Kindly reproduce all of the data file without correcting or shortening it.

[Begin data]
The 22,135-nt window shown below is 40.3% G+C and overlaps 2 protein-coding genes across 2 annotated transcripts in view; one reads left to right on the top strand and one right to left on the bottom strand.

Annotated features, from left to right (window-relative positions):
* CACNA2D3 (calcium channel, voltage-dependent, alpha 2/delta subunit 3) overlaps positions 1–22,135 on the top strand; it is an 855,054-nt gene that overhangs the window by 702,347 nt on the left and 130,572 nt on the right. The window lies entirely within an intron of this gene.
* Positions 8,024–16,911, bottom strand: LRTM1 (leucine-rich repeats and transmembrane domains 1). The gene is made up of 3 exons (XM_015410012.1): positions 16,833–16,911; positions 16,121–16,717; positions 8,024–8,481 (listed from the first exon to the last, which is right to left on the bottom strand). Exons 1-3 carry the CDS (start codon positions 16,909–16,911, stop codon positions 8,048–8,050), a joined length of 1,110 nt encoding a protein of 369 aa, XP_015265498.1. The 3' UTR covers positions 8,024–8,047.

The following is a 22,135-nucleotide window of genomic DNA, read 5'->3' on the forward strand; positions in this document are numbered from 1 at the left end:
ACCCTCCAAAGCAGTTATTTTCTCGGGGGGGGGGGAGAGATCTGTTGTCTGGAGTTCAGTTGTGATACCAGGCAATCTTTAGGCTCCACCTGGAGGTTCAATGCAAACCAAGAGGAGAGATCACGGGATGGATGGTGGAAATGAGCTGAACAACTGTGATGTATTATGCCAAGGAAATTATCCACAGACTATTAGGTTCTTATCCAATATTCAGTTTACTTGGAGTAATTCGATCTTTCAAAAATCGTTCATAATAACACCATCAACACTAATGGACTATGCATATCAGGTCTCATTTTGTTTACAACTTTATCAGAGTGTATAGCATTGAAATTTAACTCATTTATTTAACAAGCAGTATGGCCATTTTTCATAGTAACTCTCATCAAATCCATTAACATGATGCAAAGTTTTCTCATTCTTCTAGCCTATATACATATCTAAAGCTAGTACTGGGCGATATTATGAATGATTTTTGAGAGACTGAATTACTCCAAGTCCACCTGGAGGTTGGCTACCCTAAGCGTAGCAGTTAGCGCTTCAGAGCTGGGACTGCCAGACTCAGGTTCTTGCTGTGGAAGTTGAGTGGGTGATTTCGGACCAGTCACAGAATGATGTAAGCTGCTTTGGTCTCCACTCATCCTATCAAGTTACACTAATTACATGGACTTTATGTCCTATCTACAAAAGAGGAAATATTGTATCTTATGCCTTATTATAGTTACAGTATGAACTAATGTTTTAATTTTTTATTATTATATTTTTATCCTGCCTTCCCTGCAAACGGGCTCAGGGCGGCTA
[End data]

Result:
The 22,135-nt window shown below is 40.3% G+C and overlaps 2 protein-coding genes across 2 annotated transcripts in view; one reads left to right on the top strand and one right to left on the bottom strand.

Annotated features, from left to right (window-relative positions):
* CACNA2D3 (calcium channel, voltage-dependent, alpha 2/delta subunit 3) overlaps positions 1–22,135 on the top strand; it is an 855,054-nt gene that overhangs the window by 702,347 nt on the left and 130,572 nt on the right. The window lies entirely within an intron of this gene.
* Positions 8,024–16,911, bottom strand: LRTM1 (leucine-rich repeats and transmembrane domains 1). The gene is made up of 3 exons (XM_015410012.1): positions 16,833–16,911; positions 16,121–16,717; positions 8,024–8,481 (listed from the first exon to the last, which is right to left on the bottom strand). Exons 1-3 carry the CDS (start codon positions 16,909–16,911, stop codon positions 8,048–8,050), a joined length of 1,110 nt encoding a protein of 369 aa, XP_015265498.1. The 3' UTR covers positions 8,024–8,047.

The following is a 22,135-nucleotide window of genomic DNA, read 5'->3' on the forward strand; positions in this document are numbered from 1 at the left end:
ACCCTCCAAAGCAGTTATTTTCTCGGGGGGGGGGGAGAGATCTGTTGTCTGGAGTTCAGTTGTGATACCAGGCAATCTTTAGGCTCCACCTGGAGGTTCAATGCAAACCAAGAGGAGAGATCACGGGATGGATGGTGGAAATGAGCTGAACAACTGTGATGTATTATGCCAAGGAAATTATCCACAGACTATTAGGTTCTTATCCAATATTCAGTTTACTTGGAGTAATTCGATCTTTCAAAAATCGTTCATAATAACACCATCAACACTAATGGACTATGCATATCAGGTCTCATTTTGTTTACAACTTTATCAGAGTGTATAGCATTGAAATTTAACTCATTTATTTAACAAGCAGTATGGCCATTTTTCATAGTAACTCTCATCAAATCCATTAACATGATGCAAAGTTTTCTCATTCTTCTAGCCTATATACATATCTAAAGCTAGTACTGGGCGATATTATGAATGATTTTTGAGAGACTGAATTACTCCAAGTCCACCTGGAGGTTGGCTACCCTAAGCGTAGCAGTTAGCGCTTCAGAGCTGGGACTGCCAGACTCAGGTTCTTGCTGTGGAAGTTGAGTGGGTGATTTCGGACCAGTCACAGAATGATGTAAGCTGCTTTGGTCTCCACTCATCCTATCAAGTTACACTAATTACATGGACTTTATGTCCTATCTACAAAAGAGGAAATATTGTATCTTATGCCTTATTATAGTTACAGTATGAACTAATGTTTTAATTTTTTATTATTATATTTTTATCCTGCCTTCCCTGCAAACGGGCTCAGGGCGGCTA